What Do You Wish They Knew?

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I got some good news last week. I’ve been invited to speak to health professionals in Louisiana and to people with diabetes in Alaska. And they’re paying me! Now I have to figure out what to tell them, so I’m asking for your advice.

Many professionals only know what they are taught in school. They really don’t know what it’s like for a person with diabetes or other illness to manage and cope. I’m really excited about the opportunity to educate them and hope to do more of it. I want to make a good impression.

In your opinion, what are the most important things for nurses, diabetes educators, and doctors to know? What are professionals doing that works for you? What doesn’t work? Do they help you self-manage, or do they stress you out and make you feel like a failure? I’d like to give them a couple of tips from our community.

I’ll be talking with people with diabetes in Alaska. If you had one piece of advice to give folks who share your condition, what would it be? What’s your second choice?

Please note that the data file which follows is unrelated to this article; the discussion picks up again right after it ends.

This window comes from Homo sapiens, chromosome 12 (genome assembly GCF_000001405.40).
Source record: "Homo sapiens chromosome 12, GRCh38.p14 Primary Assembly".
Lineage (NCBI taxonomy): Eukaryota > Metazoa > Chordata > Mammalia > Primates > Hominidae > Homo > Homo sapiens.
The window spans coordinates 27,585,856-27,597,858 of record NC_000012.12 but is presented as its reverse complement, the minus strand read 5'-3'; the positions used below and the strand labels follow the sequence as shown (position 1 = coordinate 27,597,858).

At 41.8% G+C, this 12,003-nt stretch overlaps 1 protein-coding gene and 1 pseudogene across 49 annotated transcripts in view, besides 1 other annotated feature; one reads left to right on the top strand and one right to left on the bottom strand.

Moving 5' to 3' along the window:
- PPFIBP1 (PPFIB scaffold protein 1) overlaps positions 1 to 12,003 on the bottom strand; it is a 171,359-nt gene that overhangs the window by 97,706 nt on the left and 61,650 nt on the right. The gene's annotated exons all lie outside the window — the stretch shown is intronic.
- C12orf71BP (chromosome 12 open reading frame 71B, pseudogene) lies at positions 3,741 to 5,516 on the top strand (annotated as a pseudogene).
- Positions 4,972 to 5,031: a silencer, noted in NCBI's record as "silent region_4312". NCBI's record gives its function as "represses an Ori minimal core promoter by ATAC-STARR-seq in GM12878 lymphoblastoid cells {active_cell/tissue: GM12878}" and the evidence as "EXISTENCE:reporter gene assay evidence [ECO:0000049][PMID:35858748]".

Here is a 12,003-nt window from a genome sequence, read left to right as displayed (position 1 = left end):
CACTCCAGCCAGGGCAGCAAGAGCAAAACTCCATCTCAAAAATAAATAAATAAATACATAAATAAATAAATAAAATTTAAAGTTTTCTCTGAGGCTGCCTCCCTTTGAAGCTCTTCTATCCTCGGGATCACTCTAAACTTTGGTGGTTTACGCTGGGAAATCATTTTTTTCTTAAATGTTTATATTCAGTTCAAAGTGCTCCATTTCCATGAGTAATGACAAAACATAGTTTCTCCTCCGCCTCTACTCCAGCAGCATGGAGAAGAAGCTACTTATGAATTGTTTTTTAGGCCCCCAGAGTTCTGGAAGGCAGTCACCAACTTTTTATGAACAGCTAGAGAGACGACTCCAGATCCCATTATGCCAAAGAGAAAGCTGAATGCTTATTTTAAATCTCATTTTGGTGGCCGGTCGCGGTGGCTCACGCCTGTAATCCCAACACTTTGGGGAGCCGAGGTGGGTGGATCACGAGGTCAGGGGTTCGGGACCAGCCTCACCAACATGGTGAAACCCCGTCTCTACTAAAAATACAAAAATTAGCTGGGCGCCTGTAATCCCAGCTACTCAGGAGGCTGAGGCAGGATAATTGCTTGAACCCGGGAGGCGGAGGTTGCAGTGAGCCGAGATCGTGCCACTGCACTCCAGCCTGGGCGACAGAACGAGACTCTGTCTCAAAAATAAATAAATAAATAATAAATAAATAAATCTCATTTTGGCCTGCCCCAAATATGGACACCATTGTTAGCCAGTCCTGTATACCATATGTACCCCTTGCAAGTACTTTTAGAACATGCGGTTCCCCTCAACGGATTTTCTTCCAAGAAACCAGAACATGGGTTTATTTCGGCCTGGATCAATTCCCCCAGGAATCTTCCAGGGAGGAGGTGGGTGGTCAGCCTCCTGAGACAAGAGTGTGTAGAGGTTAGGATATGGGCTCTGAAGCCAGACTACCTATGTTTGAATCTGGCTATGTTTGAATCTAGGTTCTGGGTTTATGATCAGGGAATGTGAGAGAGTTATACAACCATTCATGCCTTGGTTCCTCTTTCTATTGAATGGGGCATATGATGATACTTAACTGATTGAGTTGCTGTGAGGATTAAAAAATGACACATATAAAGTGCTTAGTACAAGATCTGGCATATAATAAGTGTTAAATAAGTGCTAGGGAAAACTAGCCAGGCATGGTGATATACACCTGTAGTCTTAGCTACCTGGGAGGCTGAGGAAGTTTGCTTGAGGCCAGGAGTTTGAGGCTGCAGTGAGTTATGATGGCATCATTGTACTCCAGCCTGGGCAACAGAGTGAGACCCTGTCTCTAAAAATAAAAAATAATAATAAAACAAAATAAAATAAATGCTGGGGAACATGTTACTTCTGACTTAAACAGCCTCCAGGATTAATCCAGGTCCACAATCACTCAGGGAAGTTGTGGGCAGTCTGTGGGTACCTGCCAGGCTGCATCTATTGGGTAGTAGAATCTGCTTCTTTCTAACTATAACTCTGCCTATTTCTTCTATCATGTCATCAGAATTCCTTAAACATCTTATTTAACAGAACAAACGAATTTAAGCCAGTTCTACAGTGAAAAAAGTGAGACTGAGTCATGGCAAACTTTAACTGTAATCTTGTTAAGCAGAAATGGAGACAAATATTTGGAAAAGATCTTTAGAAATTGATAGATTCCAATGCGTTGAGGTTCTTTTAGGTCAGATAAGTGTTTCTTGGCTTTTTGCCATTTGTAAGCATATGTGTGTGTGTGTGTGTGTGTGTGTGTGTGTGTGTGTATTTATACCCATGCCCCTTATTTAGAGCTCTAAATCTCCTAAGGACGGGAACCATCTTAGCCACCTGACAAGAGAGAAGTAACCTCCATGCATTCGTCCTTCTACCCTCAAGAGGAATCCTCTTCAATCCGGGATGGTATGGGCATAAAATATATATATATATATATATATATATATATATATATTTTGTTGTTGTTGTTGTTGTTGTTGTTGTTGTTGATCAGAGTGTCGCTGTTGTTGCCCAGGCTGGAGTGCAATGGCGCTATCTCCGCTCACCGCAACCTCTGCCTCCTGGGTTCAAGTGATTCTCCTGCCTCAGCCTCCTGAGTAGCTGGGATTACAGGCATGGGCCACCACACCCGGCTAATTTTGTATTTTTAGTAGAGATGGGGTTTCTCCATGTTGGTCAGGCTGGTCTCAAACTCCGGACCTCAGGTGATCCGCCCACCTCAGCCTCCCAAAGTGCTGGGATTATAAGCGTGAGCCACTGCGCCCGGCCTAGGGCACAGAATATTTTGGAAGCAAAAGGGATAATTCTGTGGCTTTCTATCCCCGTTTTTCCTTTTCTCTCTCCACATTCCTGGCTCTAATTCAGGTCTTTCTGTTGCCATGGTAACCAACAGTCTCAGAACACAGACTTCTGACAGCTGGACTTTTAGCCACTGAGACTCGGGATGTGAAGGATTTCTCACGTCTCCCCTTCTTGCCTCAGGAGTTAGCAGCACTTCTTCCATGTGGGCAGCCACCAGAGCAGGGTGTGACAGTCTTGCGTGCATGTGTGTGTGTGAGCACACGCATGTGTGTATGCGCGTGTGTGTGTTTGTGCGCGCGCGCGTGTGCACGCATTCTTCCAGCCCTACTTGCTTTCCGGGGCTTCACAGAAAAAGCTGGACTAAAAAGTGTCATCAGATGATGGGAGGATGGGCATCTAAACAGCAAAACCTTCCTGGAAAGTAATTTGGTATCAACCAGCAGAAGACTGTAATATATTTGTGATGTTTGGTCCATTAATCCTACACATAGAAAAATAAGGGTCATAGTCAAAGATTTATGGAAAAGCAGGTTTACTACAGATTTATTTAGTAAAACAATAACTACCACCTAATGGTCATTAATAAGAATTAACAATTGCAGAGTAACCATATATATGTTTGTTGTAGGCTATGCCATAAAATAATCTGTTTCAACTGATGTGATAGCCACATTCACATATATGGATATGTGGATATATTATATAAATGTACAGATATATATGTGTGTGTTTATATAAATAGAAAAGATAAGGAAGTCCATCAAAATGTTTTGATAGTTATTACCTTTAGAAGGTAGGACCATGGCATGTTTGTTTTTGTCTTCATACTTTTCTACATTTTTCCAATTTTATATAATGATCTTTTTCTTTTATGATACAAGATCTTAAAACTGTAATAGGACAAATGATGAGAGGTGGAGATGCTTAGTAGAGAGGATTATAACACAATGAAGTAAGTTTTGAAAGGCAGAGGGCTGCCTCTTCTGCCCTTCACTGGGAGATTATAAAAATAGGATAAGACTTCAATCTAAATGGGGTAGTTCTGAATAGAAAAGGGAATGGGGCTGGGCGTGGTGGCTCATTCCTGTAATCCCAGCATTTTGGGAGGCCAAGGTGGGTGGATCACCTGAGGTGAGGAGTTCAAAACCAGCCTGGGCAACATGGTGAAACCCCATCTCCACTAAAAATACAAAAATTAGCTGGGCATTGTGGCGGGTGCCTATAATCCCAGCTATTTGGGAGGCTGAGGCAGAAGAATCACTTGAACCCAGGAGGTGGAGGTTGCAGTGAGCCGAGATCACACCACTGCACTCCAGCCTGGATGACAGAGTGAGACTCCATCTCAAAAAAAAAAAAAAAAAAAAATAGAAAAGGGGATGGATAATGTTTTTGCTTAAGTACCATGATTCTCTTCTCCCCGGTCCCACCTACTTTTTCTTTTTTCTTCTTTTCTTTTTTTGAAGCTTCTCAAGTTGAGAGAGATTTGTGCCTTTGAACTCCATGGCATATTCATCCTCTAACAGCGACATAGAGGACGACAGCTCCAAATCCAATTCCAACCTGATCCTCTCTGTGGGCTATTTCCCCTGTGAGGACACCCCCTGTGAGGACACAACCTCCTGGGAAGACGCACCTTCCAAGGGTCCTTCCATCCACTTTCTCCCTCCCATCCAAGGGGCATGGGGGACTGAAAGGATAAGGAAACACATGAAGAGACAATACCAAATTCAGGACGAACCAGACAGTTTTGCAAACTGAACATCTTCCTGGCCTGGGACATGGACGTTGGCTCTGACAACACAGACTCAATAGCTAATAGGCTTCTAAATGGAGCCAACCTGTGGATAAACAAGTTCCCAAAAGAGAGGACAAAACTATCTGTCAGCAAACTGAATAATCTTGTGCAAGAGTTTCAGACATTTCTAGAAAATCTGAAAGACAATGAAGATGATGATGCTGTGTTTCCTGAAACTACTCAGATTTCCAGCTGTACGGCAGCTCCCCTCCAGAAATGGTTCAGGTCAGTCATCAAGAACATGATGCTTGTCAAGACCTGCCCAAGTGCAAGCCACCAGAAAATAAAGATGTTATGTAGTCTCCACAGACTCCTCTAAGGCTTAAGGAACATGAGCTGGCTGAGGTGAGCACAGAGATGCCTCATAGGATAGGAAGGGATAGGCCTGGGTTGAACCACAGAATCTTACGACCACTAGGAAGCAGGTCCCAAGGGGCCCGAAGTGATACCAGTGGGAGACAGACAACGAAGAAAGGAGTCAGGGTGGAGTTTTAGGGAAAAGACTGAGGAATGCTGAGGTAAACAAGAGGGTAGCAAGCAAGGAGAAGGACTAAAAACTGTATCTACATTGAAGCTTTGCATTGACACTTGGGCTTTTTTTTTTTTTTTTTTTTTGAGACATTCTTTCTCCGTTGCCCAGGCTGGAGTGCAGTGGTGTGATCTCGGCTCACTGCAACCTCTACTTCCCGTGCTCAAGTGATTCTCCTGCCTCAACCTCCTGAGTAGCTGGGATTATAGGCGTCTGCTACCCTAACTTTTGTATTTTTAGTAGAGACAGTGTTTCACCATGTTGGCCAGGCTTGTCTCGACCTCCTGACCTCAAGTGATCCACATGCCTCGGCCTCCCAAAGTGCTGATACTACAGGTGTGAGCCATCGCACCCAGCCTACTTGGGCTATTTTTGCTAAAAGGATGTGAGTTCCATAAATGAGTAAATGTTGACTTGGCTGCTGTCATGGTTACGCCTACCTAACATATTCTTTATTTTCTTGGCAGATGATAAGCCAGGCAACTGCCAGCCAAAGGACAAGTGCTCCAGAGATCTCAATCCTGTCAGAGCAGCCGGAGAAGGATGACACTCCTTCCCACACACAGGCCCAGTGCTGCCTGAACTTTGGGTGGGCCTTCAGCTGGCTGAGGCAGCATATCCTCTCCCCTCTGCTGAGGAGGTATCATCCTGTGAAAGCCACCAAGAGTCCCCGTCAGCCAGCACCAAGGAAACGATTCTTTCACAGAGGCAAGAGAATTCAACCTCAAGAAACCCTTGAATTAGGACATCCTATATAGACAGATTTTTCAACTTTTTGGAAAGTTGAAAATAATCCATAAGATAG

I’m also doing a workshop for couples on managing diabetes as a team. I’ve written about that here, but I’ll only have an hour. What are the key points? Do you have any tips for couples?

In this blog, I’ve written about hot topics I’d like to discuss with the professionals and the people with diabetes. These include dietary issues, such as the carb controversy, Mediterranean diet, and intuitive eating. Also, general health concerns such as early use of insulin, how tight control should be, and how important weight is. I’d additionally like to talk about my favorite topics of stress, inflammation, and of course, sex. Finally, I’d like to stress the importance of sleep apnea, and talk about “polypharmacy,” or putting people on too many drugs.

How does that sound? Is it too much? What am I missing? Should I perhaps have more about complications?

Taking Care While Traveling
I’m really excited about these opportunities, but I don’t want to make myself sick. These are two long trips and two long days of presenting on back-to-back weekends. How well will my body hold up, and how will I manage Fairbanks in February with my disabled self?

I’ll have my wheelchair, but it will still be hard. Aisha is coming with me to Louisiana, but I’ll be on my own in Alaska. What can I do to protect myself?

The programs are February 19 in Lafayette, Louisiana, and February 27 in Fairbanks, Alaska. If you live near those sites, come see me!

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